Later the Church organized a branch in his neighborhood in Soweto. This was possible only because of the determination, courage, and faithfulness of people like Brother Mahlangu who remained faithful for so many years under difficult circumstances.

One of Brother Mahlangu’s friends, who had joined the Church at the same time, recounted this story to me when I visited the Soweto stake. At the end of our conversation, he gave me a hug. At that moment, brothers and sisters, I felt as if I was encircled in the Savior’s loving arms. Meekness emanated from this good brother’s eyes. With a heart full of goodness and deep gratitude, he asked if I could just tell President Thomas S. Monson how grateful and blessed he and many others were for having the true gospel in their lives. Brother Mahlangu and his friend’s example of meekness truly influenced many lives for good—especially mine.
 
  Finish lesson by giving everyone a hand out with the drawing of steps to fill in the three things we can do to become more meek. Share testimony.
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Post lesson reflection: Things went well overall. I tried to hold my tongue when he didn't go through things exactly like I had pictured. He did have all the quotes read and he did share the message. He just did it with his own personal style. I hope he has positive memories of giving the lesson, I felt like it has been a good exercise for me on guiding and teaching my kids about giving lessons. I really like how the handouts looked when everyone finished so I hung them up around the house.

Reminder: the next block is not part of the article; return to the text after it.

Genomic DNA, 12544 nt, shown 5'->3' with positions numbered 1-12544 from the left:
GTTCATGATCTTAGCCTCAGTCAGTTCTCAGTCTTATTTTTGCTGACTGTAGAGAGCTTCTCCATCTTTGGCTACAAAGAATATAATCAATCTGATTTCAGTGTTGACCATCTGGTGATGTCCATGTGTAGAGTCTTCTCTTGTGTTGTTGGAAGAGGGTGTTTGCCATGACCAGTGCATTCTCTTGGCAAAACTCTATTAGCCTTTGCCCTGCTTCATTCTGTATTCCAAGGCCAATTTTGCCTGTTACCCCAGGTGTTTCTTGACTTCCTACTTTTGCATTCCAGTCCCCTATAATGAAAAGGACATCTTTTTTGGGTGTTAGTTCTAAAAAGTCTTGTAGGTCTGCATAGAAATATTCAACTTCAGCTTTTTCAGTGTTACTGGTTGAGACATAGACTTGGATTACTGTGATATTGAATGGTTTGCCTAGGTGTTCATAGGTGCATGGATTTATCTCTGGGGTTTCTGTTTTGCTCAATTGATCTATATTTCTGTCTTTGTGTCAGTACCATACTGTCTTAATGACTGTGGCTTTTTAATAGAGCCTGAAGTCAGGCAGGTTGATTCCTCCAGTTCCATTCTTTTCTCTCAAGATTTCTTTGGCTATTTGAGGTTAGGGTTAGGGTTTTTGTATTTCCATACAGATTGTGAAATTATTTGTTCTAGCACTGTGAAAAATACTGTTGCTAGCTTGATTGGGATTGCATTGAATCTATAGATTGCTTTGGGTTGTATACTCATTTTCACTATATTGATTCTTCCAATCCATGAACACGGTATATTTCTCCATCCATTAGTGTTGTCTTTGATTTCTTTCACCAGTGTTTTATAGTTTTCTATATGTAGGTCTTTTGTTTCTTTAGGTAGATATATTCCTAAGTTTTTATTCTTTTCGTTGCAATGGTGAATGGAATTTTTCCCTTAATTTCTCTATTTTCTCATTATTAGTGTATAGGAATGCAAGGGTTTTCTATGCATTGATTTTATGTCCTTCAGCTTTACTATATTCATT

I found the topic fascinating since I think we tend to equate meekness with being humble. From Elder Soares we learned that being humble is part of being meek but we must also learn to control our temper and keep trying to do better each day and being like our Savior. 

 I really enjoyed studying and preparing for this lesson with my son. I have personally been working to gain control of my temper for years and while I have made progress and definitely have days and periods where I manage not to yell or get angry about stuff, sometimes I mess up and yell at my kids. I love the message of hope that we can just keep trying to improve each day and working at it. I have also been trying to teach my kids to communicate their feelings with words and "I" statements instead of lashing out with their bodies in anger. I just found this message so wonderfully timely for our family and full of hope and guidance.